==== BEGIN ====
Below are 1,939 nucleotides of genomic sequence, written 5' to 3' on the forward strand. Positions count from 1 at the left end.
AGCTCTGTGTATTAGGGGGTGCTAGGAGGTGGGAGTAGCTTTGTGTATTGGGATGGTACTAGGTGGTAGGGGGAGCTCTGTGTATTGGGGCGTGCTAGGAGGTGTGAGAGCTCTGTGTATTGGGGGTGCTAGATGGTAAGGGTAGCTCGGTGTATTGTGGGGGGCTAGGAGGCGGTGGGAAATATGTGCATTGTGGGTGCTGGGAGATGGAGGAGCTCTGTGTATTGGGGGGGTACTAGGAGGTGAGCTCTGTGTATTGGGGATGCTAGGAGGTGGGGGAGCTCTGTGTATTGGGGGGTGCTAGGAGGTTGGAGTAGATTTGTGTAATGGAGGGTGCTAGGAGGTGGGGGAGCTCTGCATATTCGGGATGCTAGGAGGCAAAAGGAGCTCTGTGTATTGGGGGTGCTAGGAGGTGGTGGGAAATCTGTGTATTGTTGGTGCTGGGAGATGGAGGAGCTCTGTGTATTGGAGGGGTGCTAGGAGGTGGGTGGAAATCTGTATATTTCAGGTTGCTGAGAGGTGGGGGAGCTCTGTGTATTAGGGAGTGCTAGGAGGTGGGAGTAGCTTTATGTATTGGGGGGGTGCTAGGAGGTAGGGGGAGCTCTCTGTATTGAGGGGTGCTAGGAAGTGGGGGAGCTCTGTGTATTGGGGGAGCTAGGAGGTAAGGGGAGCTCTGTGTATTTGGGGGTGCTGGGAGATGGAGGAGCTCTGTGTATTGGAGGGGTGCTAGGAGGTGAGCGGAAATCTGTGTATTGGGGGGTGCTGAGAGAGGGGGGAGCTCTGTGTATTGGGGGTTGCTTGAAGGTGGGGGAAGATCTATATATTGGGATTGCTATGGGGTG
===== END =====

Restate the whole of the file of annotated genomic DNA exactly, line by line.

Below are 1,939 nucleotides of genomic sequence, written 5' to 3' on the forward strand. Positions count from 1 at the left end.
AGCTCTGTGTATTAGGGGGTGCTAGGAGGTGGGAGTAGCTTTGTGTATTGGGATGGTACTAGGTGGTAGGGGGAGCTCTGTGTATTGGGGCGTGCTAGGAGGTGTGAGAGCTCTGTGTATTGGGGGTGCTAGATGGTAAGGGTAGCTCGGTGTATTGTGGGGGGCTAGGAGGCGGTGGGAAATATGTGCATTGTGGGTGCTGGGAGATGGAGGAGCTCTGTGTATTGGGGGGGTACTAGGAGGTGAGCTCTGTGTATTGGGGATGCTAGGAGGTGGGGGAGCTCTGTGTATTGGGGGGTGCTAGGAGGTTGGAGTAGATTTGTGTAATGGAGGGTGCTAGGAGGTGGGGGAGCTCTGCATATTCGGGATGCTAGGAGGCAAAAGGAGCTCTGTGTATTGGGGGTGCTAGGAGGTGGTGGGAAATCTGTGTATTGTTGGTGCTGGGAGATGGAGGAGCTCTGTGTATTGGAGGGGTGCTAGGAGGTGGGTGGAAATCTGTATATTTCAGGTTGCTGAGAGGTGGGGGAGCTCTGTGTATTAGGGAGTGCTAGGAGGTGGGAGTAGCTTTATGTATTGGGGGGGTGCTAGGAGGTAGGGGGAGCTCTCTGTATTGAGGGGTGCTAGGAAGTGGGGGAGCTCTGTGTATTGGGGGAGCTAGGAGGTAAGGGGAGCTCTGTGTATTTGGGGGTGCTGGGAGATGGAGGAGCTCTGTGTATTGGAGGGGTGCTAGGAGGTGAGCGGAAATCTGTGTATTGGGGGGTGCTGAGAGAGGGGGGAGCTCTGTGTATTGGGGGTTGCTTGAAGGTGGGGGAAGATCTATATATTGGGATTGCTATGGGGTG